Points can also be scored for bringing up relics (by matching three symbols in the corner of ocean tiles), by advancing your position on one of the four guild tracks, by delving in the water and rolling dice that match the sonar position (when it is in a points-scoring position) or by rescuing survivors. Several of the guild cards (taken via a symbol on each track, or via a few other niche methods) also provide points directly, as does building out the flotilla once you are Skyside.
Having discussed the concepts of Skyside and Diveside a fair bit, you might think that some monumental trigger would force the change; but that’s not so in Flotilla. Instead, any player can switch to the Skyside at any time when their Captain card is played — even on the very first turn. This isn’t even a particularly bad move, and neither is it a bad strategy to avoid flipping to the Skyside at all — and I’ve seen players win whether they switch early, late or not at all.
When you do flip, a few things do change, though. For starters you pick up all your ocean tiles and take them back to your hand, discarding any outposts and the tiles on them — you will no longer score any Diveside missions (though you keep the points you scored earlier). Your cards all flip to the Skyside side and you won’t be able to play them Diveside anymore either. You also won’t delve into the sea to find resources and instead, you’ll roll research dice which do different things — including generating a lot of cash.
At this point, another interesting part of Flotilla is introduced — that of the interconnect between players above and below the surface. Simply put, whilst all players are Diveside, the goods market (containing barrels of four colours) will likely be flooded and therefore prices will be low. The more players go Skyside, the more the market will climb because those players need barrels to build the flotilla, but cannot easily produce them. With this said, some Diveside players may benefit financially from several Skyside players investing in barrels and shifting the market.
Other interactions between Skyside and Diveside are infrequent with some of the special cards thematically linking the two by offering bonuses to players sat beside a player who is on the “other” side. These neat little touches are icing on the cake rather than fundamental, and I like that because Flotilla is complex even before you introduce the new (similar) rules for Skyside, which do differ from those when you are Diveside. Weaving the two together with new mechanics and options would add unwanted complexity, I think.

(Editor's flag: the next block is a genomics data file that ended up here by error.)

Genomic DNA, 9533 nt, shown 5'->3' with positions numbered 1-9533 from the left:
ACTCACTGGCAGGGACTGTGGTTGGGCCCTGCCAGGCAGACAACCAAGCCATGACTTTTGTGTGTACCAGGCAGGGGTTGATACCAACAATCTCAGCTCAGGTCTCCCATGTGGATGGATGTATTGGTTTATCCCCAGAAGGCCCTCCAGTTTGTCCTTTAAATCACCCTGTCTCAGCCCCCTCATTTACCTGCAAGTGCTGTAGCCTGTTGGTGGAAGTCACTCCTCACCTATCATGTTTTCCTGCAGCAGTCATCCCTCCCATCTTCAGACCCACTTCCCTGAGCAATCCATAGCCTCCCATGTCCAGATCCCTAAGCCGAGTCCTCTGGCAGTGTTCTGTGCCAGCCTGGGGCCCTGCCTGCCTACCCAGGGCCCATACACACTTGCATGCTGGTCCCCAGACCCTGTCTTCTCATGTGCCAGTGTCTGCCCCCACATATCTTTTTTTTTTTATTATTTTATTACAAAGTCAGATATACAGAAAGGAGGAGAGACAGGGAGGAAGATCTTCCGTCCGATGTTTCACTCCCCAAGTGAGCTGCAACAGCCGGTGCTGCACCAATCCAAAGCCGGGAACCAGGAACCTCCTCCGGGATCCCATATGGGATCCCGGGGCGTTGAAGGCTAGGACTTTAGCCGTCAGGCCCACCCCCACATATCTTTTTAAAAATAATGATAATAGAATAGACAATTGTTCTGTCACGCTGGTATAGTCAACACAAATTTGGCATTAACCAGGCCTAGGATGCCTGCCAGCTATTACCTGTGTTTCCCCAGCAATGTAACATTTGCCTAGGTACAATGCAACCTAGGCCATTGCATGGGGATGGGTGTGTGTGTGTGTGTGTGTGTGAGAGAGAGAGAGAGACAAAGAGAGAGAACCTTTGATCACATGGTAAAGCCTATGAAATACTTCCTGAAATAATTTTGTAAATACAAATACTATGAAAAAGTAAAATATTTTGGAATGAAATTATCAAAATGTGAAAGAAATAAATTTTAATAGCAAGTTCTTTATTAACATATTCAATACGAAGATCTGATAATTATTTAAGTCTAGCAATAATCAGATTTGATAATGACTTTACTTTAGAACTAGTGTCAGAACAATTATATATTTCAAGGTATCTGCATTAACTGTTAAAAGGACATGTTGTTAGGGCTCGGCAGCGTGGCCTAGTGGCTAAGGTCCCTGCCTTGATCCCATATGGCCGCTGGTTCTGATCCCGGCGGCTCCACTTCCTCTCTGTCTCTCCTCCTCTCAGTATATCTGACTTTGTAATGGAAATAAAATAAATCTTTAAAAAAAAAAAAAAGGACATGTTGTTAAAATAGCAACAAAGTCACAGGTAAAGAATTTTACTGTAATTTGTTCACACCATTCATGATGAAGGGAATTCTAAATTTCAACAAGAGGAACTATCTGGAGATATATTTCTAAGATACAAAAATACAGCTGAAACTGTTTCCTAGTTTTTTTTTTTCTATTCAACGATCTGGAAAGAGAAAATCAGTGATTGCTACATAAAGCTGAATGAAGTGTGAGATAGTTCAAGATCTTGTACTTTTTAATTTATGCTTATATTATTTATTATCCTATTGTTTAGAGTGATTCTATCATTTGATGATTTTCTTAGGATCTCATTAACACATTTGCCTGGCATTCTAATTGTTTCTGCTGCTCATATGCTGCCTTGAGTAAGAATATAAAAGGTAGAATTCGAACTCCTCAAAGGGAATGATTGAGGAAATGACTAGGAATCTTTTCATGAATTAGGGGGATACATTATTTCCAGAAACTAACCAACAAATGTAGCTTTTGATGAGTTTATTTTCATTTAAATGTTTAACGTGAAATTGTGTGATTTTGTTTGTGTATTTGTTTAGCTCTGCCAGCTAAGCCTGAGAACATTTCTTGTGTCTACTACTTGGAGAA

That said, Flotilla is a heavy, heavy game. BoardGameGeek currently suggests a weight of about 3.9 out of 5 and a playtime of 90 to 150 minutes — and I’d agree with both really. It works best at four players for sure, but three or five are also supported — the former of which is fine, the latter of which can become a bit stodgy and impractical due to the amount of table space it demands.
Personally though, I am not put off by the weight, and I really enjoy the freedom and range of options that Flotilla provides. There is good deckbuilding here, a spatial puzzle, elements of turn optimisation and hand management and even a bit of pick up and deliver as you bring home your barrels. All of these things are wrapped together in a theme that really works well with the mechanics to deliver a satisfying and super crunchy experience.
In my opinion, this is tough to do. Only truly excellent games mate so many mechanics together with a great theme and a relatively simple turn flow without becoming wildly unbalanced or broken — or worse still, dull. Flotilla isn’t for everyone, and it isn’t even a game I would want to play every week. It consumes an entire evening at a time and it has a high barrier for entry, but if you like a very thick, chewy eurogame with thematic overtones, I think there are few better choices.
You can get Flotilla from Amazon.